"This Hayekian argument was, of course, dead wrong. Its problem was that it mistook value for being a fact of nature rather than a social relationship among people. The value of something is what people are willing to pay for it."

Yes. That is correct, Brad. Only that exactly what Hayek would say. He just doesn't get it. And he claims to know Hayek quite well.

Really the last post this time(!).I would offer to pay for all you people's travel/staying costs to/in Washington but I'm just in the process of buying a house here.I would sincerely promise to donate $10000 in the next 2 months.You gentlemen still haven't realised what a powerful position you are in.You don't have to debate your way to influence (in my opinion the vested interests and the apparent fact that economics are an art mean you can't,ever).Really the status quo is purely a matter of belief.There are (57?) doubting legislators in the congress.It's NOT POSSIBLE for a layman to defend his beliefs against a powerful accepted view.What the situation needs is for trained eonomists (Autrians) to go there,talk to them,and 'give them permisson' to express their personal opinions backed by your credentials.You have victory right in your hands.It doesn't require years of hard work.It requires a 'plane ticket,a hotel room reservation and appointments to meet those you need to talk to.This set of circumstances would have been easier before the first bail out had been passed.BUT as you are now maybe beginning to feel,things will become ever hotter for dissenters from the orthodox view.I don't think before Ron Paul and Peter Schiff's admission in his WSJ Editorial that t/he/y we're Austrians that 1% of Americans knew you existed.After the press coverage of a meeting with legislators,I'm sure there would be a greater recognition that differing views exist.I come back to the point that we are talking about religion here.When that veneer of totemic untouchability is removed from Bernanke by press coverage of diagreement,the man in the street will choose the religion that fits with his common sense and the tenets that all Americans grow up with.And wonder of wonders - that's yours.Ron Paul has a Congressional website.He must be contactable through that or the Mises site.(By the way I'm English but I want America to become freer.)

This is The State. Pete, post your Goya Picture again. The State and its lackeys eats economists -- or, esp. economists, historians, philosophers -- too.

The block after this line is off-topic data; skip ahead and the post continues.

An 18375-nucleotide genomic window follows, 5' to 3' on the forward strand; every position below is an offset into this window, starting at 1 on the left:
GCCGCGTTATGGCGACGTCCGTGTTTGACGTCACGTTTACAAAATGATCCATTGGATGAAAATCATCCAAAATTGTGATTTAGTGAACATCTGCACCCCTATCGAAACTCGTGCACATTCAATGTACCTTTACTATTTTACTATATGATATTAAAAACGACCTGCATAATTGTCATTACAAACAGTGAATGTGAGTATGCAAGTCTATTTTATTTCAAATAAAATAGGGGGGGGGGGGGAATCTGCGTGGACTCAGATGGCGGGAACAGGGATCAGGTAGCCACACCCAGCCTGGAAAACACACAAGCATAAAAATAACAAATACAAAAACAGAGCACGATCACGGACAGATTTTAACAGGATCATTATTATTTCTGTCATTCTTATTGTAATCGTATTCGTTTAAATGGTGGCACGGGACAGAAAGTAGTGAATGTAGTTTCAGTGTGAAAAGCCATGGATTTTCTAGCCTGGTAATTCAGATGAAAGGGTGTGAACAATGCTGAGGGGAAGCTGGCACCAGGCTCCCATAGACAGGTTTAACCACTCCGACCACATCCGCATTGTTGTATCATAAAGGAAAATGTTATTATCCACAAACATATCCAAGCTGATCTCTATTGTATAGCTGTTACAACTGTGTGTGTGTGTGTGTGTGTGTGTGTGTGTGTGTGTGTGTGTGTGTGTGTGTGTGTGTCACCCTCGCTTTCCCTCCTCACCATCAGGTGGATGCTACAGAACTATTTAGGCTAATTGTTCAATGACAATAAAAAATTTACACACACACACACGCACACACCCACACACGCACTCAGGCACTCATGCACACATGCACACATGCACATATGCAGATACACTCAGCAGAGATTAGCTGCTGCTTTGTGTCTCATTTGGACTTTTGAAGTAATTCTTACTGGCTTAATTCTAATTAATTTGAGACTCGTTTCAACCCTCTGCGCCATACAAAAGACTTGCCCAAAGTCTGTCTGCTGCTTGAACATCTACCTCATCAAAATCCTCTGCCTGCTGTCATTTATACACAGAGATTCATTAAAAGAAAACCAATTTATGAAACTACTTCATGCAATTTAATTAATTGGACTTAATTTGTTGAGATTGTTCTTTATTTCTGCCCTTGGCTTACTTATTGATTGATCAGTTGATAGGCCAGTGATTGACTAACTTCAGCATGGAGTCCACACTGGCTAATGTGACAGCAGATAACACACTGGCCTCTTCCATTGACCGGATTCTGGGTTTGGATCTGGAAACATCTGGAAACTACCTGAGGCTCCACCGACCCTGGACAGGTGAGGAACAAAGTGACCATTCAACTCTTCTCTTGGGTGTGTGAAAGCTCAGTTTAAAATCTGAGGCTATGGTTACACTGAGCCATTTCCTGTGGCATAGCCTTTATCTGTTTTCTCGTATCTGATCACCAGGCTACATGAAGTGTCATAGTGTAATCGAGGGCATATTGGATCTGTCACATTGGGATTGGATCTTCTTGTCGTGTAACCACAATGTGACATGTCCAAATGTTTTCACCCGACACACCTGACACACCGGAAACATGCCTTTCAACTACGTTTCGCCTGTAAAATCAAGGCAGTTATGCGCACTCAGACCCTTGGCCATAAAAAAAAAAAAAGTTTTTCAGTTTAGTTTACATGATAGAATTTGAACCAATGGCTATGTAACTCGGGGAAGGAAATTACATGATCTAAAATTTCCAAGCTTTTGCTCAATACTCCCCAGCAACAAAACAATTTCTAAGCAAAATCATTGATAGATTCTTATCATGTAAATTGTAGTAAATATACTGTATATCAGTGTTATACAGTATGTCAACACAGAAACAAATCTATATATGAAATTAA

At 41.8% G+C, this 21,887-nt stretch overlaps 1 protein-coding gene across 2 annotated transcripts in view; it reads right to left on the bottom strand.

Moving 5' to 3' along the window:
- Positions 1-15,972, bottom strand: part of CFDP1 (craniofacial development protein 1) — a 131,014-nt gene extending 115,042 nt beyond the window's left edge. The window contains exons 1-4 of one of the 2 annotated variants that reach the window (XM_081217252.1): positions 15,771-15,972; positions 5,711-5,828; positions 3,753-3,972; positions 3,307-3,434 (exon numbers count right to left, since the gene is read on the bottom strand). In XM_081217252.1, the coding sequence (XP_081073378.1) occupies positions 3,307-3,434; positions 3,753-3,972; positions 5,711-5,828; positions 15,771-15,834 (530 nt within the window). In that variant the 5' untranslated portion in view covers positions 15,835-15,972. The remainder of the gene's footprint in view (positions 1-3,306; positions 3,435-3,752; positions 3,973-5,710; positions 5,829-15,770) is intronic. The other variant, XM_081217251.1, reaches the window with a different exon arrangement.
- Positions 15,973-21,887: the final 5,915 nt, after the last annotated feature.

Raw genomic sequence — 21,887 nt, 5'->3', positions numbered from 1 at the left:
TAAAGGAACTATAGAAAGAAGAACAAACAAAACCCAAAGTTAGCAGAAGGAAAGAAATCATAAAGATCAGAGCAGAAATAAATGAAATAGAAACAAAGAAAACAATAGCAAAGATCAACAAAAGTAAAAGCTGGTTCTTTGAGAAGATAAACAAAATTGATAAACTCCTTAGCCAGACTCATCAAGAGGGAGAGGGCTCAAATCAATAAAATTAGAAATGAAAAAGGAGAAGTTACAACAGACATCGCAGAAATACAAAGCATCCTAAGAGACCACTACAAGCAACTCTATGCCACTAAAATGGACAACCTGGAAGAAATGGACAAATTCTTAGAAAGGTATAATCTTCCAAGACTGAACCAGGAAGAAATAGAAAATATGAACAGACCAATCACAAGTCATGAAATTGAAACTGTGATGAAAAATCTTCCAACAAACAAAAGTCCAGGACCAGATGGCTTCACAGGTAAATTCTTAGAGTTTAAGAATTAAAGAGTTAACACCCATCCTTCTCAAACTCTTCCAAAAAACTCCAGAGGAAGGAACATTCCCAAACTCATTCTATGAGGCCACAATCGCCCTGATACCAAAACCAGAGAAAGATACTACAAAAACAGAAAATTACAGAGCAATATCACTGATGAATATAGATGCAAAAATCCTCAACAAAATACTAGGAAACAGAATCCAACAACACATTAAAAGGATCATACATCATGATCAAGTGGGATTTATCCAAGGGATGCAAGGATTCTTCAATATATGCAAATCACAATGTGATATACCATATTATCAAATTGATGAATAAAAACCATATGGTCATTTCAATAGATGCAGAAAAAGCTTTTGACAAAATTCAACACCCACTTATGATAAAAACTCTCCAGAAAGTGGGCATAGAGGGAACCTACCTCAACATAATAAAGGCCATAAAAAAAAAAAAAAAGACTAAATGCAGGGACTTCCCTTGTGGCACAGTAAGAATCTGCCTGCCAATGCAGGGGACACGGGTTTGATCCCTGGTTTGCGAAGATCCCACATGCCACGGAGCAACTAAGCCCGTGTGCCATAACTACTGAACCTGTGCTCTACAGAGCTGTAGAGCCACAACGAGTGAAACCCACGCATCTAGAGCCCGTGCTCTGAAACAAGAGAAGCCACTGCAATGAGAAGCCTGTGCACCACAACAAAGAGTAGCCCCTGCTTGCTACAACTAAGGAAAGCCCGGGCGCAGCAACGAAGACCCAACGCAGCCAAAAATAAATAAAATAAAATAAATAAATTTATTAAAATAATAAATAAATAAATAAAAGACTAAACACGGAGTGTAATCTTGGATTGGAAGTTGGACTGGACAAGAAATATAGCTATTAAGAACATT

Congrats on being dissed by DeLong, who remains a real class act, and third rate "economist."
Both Krugman and DeLong have been criticized by free market advocates for being dishonest, etc. They might be dishonest, but I think a better explanation is that they are not good economists, at least not on macroeconomics and the business cycle.
Neither one seems to understand the role of too cheap credit in causing the bubble(s) that inflated in recent years, and that the deflating of the bubbles was simply a reversal of what happened earlier.
DeLong's comment about the Mises Institute not being able to compete in the market because it's a nonprofit organization is wrong and hypocritical.
It does have tax advantages, but none that wouldn't exist in a truly free market. The solution is to extend the tax treatment of non-profits to corporations and other business firms.
And speaking of competition, in the free market firms don't get subsidized by the government, unlike the U. of California at Berkley.

Congrats on everything, Steve, including Air America. That should indeed be interesting. You know, the left liberals have found themselves returning to old liberal ideas in the last eight years. You never know, the interview might go in unexpected directions.

You know as well on anyone what unites the two liberalisms: 1) fear of power and 2) universal beneficence. The really big difference is in how the two liberalisms understand the sources and dynamics of power.

More exposure of DeLong's nature here:

Dear Steve, Congratulations! De long must be pretty pissed of by now.

Prof Rizzo,
Can you please post the deleted comment on this page. So that we can read it and enjoy.

スティーブさん、 おめでとう ございます!

Steve, in DeLong's world, you don't have the professional standing to deny that you are an "ethics free Republican hack".

Maybe if you were tenured at Harvard you'd have a right to identify yourself differently.

Pete wrote:

===Seriously for a minute. Isn't this just proof of the proposition that Keynesianism has dominated public policy economist for more than 60 years.===

It reminds me of that old joke. Ask a public policy economist about Steve Horwitz, and he'd say, "Eh, he isn't very good, but I here he's a funny blogger."


LOL apparently DeLong was bluffing in his command of foreign tongues, too. Someone in the comments said: "Ummm...hitotsu means 'one item'." I did some quick googling and it seems that this is correct.

If I were DeLong I would have deleted that comment before Mario's.

Aside from the intellectual intolerance/cowardice involved in deleting comments, the whole basis of DeLong's post seems off. DeLong's argument is that since no one on the Council of Economic Advisors is on the house caucus list, this shows that the position is somehow fringy. But the list (which is available here) is just a collection of quotes by various economists critical of the stimulus plan. And while the list doesn't provide quotes from any Council of Economic Advisors alums, there's no reason why the list couldn't have done so. Mankiw, for example, has been critical of the stimulus package. So unless DeLong's point is simply that the House Caucus did a bad job of compiling criticisms of the stimulus (which it clearly isn't) I don't see what his point is.

Things I never thought I would be called in my life: "Republican"

Being called "ethics free" I assumed would come with the profession. I must admit, the name calling actually hurts a little bit when it comes from another economist.

Thanks to Steve for putting up these great papers!